Friday | March 24, 2017
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Weiss running for a cause

A trip to Hawaii changed her life.

Now, she wants to save lives while aiming for her goal of running 52 marathons in 52 weeks.

“It was in 2007, I was on antidepressants, and I was overweight,” said Santa Monica, Calif., resident Julie Weiss. “I went to Hawaii on a family vacation. I went out there and started running on the beach. I got back, and I found I didn’t need the antidepressants anymore.”

When she returned to California, she started running on the beach with her four-legged running mate (a mix-breed dog), and in 2008, she ran her first marathon.

“It changed my whole life,” Weiss said. “I got more connected to my body. … I finally found my calling.”

But when Weiss returns to Hawaii to participate in Sunday’s UCC Coffee Kunitake Farms Kona Marathon, her inspiration will come from a life lost.

Weiss’s commitment to running had an unexpected benefit. She grew closer to her father, Maurice.

“There was nothing like the joy he had when he saw me run,” Weiss said. “After I started running, our relationship got closer. After every race, I would call him.”

But on Oct. 18, 2010, the Weiss family’s lives changed forever. Maurice was diagnosed with Stage IV pancreatic cancer. On Nov. 24, 2010, Maurice’s battle was over.

“He always wanted me to qualify for the Boston Marathon,” Weiss said. “It took me 19 times to qualify. Every time I would call him, I would say, ‘Didn’t make it yet.’

“I qualified a week after he died. It was kind of bittersweet.”

As she learned about pancreatic cancer, she became aware of an imbalance.

“It’s the fourth-leading cause of cancer death, and it’s also the least-funded,” Weiss said. “The thing is, it’s because a lot of people, they get this cancer, and they’re gone so quickly. There are some survivors, a lot of them are doing something. But there’s not a lot of survivors out there.”

According to the Mayo Clinic’s website, pancreatic cancer is a difficult type of cancer to diagnose, and the late diagnosis means it is often inoperable and untreatable in patients once the diagnosis is made.

Such was the case for Weiss’ father.

Now, Weiss wants to do something about it. She is participating in her 11th straight marathon, and she has a quest to finish 52 marathons in the calendar year. Along the way, she is raising money for pancreatic cancer research.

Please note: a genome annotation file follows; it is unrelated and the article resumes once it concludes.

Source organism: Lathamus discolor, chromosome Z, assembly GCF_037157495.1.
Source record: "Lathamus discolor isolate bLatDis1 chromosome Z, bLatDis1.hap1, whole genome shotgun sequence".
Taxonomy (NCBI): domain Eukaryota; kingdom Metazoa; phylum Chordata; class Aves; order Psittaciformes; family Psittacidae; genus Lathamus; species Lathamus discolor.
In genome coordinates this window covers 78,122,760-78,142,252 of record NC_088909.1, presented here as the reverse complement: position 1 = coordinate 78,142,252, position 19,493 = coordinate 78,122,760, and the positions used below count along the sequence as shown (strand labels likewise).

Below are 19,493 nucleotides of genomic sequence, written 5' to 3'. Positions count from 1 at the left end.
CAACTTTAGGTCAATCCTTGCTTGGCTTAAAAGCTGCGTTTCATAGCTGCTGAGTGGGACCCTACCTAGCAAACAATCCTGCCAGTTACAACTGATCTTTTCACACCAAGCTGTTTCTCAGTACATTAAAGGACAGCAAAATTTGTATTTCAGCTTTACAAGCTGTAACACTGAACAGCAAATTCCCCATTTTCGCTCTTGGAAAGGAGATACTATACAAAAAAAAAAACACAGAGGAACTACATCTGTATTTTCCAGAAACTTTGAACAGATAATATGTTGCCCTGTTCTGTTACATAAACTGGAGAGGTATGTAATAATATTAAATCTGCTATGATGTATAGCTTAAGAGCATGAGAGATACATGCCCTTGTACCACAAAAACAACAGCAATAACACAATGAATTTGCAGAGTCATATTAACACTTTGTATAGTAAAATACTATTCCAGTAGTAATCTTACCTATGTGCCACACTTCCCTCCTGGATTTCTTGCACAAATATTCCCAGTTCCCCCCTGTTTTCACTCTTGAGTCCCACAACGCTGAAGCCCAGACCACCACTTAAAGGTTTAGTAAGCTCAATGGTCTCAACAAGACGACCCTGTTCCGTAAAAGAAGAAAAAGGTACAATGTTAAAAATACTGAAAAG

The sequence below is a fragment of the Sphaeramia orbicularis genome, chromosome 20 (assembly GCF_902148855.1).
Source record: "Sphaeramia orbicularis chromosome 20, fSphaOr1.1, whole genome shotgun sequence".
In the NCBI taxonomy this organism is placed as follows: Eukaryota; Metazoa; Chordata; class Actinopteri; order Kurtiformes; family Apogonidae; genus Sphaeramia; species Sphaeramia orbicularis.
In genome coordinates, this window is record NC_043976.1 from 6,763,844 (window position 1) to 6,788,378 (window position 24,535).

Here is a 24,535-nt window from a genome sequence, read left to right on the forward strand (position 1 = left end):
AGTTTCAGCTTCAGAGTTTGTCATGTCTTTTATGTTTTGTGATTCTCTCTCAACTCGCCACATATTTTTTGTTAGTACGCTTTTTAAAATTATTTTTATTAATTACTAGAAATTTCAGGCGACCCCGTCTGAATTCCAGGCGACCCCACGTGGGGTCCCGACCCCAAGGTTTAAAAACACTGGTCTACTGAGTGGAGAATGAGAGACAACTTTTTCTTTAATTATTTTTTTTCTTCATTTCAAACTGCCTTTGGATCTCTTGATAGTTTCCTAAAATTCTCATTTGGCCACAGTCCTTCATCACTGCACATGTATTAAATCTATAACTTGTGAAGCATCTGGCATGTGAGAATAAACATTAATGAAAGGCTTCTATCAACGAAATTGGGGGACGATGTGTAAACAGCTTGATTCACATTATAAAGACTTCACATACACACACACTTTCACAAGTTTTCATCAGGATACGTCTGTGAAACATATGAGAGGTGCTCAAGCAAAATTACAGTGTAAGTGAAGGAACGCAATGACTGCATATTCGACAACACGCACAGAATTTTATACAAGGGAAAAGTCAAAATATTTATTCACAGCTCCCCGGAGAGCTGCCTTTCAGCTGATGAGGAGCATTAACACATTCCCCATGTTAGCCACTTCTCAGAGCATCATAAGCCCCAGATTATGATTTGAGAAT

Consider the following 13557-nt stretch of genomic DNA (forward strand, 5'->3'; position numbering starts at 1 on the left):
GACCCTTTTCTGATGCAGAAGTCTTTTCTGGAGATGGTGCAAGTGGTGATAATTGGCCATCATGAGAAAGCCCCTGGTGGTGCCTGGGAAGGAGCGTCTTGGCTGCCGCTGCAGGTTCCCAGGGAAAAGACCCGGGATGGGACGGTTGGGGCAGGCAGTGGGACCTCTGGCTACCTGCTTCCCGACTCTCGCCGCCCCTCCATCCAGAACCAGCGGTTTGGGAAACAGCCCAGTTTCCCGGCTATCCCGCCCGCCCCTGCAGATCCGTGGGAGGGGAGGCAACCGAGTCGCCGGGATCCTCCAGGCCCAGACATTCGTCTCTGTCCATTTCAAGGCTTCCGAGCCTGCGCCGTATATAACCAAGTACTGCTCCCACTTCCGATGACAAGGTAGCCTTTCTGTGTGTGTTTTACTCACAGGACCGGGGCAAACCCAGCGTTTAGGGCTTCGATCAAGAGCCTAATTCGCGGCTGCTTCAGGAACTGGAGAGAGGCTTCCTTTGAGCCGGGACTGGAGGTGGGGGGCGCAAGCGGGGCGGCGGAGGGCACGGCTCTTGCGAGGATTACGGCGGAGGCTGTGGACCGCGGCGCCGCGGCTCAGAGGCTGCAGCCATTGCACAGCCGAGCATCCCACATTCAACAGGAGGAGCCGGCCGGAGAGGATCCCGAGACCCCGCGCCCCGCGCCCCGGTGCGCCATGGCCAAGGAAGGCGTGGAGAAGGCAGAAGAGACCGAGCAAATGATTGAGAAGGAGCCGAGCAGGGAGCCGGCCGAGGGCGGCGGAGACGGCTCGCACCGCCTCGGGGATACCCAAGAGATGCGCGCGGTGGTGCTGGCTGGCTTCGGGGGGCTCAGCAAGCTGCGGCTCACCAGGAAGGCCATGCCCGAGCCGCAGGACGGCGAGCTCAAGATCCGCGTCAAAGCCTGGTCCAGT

She seeks sponsors through her website, marathongoddess.com, to raise money for the Pancreatic Cancer Action Network. She also seeks corporate sponsorships, and she enjoys speaking to people about her goal.“Mostly it is about reaching people and talking to people,” Weiss said. “That’s where most of the sponsors come in.”

“I’d love to get Wells Fargo on board, or some other big-name sponsors. Hopefully, we will as we get bigger. I’m very interested in getting sponsors involved.”

Weiss’ quest has taken her literally all over the country. In the last few weeks, she has gone from Idaho to San Diego to New York to Minnesota. She was scheduled to arrive on the Big Island Friday, and her next marathon will be June 30 in Colorado.

But she is not a professional runner. She is a single mother balancing adult children, the aforementioned dog, a Monday-through-Friday accountant job and a fiancee around her transcontinental travel.

In fact, after Sunday’s race, she will spend the day on the Big Island before taking a red-eye back to California.

How does she do it?

“I don’t have the luxury of going out and celebrating,” she said. “I have a protein drink right afterwards. Put on compression tights to help with the blood flow. I stretch in airports and airplanes and parking lots. I run in water. I have one of the best physical therapists in the world who checks for things every week. And eating is really important.”

She cited an understanding employer and compassionate children, 19 and 23, for giving her the ability to fulfill her quest.

Anyone interested in sponsoring Weiss may do so through her website.